This year, the Fringe Festival will change up their lottery process, and I think the results may be uniquely interesting.

For those who live under rocks, the Minnesota Fringe Festival is an entirely unjuried performance festival where the slots to perform are given away through a lottery. In years past, the system has involved one large lottery for everyone and a series of sub-lotteries that increased the chances of artists in certain under-represented or desired categories to earn slots. Kind of an affirmative action system for shows from rural Minnesota, or artists of color, or out-of-towners, or shows for kids. It was a way to ensure diversity at the festival.

So, first of all, the Fringe Festival is eliminating ALL the sub-lotteries (except the Midwestern touring circuit). I'm told by Fringe Communications Director Matthew Foster that the Fringe has reached a point where the number of applications they receive and the actual diversity of those applications make it likely that the they can allow randomness to work and still expect a diverse festival. No one knows for sure, but it looks likely.

I think that is lovely to hear--that the Festival has successfully reached into communities (rural, economic, ethnic) that previously didn't know about the Fringe in such a comprehensive way that those communities no longer need to be given special treatment.

Lottery day at the Fringe will now involve only 3 lotteries separated by size of venue: small (under 100 seats), medium (101-230 seats), and large (250 seats and up). Each of these lotteries will have their own applicants and their own waiting list.

As a practical matter of production, this is a good idea. Artists should be able to chose whether they want a large stage or a small stage and whether they need the production elements that come along with different spaces.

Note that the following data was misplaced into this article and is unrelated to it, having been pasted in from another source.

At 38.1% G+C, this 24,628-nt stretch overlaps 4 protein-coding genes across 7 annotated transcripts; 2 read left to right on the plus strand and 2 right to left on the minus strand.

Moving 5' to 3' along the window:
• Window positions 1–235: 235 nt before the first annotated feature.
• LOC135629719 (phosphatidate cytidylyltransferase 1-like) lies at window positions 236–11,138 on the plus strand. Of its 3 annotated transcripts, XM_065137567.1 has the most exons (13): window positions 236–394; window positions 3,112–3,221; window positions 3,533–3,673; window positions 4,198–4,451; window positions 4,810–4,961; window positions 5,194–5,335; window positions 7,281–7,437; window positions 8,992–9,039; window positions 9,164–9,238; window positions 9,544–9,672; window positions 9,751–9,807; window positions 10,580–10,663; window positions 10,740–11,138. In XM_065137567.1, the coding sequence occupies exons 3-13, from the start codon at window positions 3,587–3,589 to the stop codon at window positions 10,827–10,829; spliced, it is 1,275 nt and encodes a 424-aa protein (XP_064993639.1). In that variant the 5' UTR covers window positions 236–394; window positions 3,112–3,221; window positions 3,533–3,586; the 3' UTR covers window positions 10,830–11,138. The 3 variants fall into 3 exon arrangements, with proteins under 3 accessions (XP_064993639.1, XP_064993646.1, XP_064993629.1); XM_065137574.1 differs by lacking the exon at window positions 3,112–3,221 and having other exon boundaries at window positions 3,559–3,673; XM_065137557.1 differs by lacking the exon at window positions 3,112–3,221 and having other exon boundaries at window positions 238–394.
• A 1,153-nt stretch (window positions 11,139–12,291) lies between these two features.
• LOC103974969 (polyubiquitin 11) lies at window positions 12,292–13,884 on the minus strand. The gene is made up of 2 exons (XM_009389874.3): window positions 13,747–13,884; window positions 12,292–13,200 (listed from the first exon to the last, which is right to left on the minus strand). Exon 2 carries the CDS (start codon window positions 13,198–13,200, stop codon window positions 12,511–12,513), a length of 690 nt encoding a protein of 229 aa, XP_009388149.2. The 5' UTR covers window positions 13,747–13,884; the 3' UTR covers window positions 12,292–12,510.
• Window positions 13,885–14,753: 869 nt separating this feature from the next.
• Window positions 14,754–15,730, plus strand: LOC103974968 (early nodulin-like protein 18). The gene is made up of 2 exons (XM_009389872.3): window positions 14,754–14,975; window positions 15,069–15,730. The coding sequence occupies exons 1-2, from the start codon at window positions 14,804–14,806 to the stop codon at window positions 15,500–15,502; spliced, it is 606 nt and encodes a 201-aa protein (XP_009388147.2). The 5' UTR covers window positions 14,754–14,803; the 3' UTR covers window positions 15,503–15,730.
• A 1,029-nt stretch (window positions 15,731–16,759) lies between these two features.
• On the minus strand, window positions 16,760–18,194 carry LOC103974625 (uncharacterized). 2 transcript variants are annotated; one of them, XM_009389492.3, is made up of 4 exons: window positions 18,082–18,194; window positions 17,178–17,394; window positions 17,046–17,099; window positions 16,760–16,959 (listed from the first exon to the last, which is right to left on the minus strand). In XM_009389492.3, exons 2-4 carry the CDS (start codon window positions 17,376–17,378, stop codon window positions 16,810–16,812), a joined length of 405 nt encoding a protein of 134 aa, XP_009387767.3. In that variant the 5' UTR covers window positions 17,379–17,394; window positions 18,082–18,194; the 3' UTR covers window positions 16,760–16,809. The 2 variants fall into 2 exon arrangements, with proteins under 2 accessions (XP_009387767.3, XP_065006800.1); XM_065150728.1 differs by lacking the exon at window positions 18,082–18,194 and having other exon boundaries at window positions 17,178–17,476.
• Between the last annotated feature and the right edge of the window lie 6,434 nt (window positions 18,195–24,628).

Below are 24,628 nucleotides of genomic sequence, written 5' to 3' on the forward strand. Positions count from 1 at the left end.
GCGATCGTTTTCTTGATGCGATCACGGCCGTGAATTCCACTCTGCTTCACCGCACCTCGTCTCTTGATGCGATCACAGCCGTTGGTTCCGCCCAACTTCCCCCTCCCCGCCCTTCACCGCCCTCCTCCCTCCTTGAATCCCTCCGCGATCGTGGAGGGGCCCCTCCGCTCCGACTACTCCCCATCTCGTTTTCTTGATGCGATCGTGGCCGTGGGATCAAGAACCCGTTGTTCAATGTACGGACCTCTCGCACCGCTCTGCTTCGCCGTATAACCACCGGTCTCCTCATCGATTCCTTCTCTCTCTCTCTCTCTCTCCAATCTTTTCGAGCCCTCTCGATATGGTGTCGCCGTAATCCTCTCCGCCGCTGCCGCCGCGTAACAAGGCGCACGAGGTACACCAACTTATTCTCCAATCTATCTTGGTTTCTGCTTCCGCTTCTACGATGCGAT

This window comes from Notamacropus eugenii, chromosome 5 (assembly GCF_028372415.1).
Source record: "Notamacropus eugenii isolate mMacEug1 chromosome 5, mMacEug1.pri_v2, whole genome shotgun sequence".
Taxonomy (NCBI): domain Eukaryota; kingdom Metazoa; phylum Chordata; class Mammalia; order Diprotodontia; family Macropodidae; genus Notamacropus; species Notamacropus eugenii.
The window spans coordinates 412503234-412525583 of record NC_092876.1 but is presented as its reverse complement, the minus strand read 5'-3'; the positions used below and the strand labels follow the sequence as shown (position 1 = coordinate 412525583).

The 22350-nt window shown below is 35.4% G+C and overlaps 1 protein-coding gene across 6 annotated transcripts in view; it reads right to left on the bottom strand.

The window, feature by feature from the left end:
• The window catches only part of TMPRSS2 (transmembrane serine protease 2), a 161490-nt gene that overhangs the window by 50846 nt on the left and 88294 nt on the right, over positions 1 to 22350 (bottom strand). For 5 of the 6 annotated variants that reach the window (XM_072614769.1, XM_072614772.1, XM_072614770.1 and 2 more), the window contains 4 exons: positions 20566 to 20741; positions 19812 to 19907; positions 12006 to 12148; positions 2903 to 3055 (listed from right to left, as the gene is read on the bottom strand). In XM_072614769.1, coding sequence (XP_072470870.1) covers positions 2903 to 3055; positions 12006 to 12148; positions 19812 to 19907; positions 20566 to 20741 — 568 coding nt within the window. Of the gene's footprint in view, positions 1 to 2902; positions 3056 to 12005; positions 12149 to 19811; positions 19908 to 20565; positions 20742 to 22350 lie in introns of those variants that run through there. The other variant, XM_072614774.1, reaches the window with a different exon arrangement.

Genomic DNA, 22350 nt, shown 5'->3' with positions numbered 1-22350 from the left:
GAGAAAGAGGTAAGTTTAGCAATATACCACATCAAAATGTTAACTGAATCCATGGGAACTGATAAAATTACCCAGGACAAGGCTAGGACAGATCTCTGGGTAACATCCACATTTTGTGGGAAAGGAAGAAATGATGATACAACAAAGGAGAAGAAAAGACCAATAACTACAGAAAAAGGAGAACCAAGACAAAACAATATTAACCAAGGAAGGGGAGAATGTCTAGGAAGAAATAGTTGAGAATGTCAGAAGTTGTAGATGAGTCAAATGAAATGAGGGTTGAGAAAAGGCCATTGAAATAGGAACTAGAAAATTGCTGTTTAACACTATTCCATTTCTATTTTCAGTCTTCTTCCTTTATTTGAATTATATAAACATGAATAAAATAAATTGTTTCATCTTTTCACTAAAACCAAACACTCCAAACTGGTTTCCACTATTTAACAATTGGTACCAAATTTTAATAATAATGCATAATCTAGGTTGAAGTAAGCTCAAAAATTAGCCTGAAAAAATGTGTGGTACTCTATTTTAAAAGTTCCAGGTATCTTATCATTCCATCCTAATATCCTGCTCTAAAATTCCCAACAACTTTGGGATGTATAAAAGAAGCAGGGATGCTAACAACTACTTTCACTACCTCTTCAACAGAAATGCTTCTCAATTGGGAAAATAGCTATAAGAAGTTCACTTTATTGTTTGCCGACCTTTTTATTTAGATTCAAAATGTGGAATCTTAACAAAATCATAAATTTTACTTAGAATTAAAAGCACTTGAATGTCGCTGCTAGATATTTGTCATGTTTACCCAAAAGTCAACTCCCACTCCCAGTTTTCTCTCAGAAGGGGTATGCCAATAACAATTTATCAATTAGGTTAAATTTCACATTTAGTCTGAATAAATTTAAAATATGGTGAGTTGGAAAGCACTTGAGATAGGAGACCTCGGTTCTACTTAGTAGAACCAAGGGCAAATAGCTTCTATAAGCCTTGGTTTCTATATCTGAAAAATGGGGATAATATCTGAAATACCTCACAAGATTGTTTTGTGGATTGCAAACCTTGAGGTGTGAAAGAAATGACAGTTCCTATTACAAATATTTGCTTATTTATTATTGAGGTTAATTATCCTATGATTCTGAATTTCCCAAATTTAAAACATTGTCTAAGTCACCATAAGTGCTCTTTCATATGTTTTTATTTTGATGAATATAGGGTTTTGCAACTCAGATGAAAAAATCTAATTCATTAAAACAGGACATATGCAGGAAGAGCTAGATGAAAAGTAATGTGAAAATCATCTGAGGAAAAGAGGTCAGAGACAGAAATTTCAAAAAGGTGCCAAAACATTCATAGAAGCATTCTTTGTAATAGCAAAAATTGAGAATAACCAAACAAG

But I wonder whether this change will also have a number of secondary consequences that are even more interesting. For years, some people in the performing arts community have lobbied for reserving slots for successful Fringe producers from previous years. However, you can't really reserve slots at the Fringe without violating the principles of randomness and risk that define the thing.

These three lotteries may wind up creating a tier that increases the odds that returning companies return--because who else but the naive and the stupid will apply for the large lottery?

It may be, in fact, that the three lotteries will create almost three distinct Fringe experiences: the shows that can reasonably expect to have a wide audience; the Fringe shows that might go either way; and the smaller-venued shows where you know that people are just experimenting.

I wonder whether this too could be a good thing--a type of clarity of purpose where crazy experimental shows won't feel as though they have to compete in the minds of audiences with that really fun Zombie detective show.

Of course, the best thing about a lottery is that even the most careful planning can't design a system that works out exactly as predicted. No one knows what will happen until it happens, but I'm really looking forward to seeing whether diversity at the Fringe continues and whether more Fringe veterans get into the Fringe and occupy the slots in the largest venues.

And no matter what happens I think its a good idea to change up the system every now and again, so people who think they've "got it all figured out" just stop thinking that way. Maybe, at least for a year, since no one will know how it will work, everyone can just pick what is best for their show and see what happens.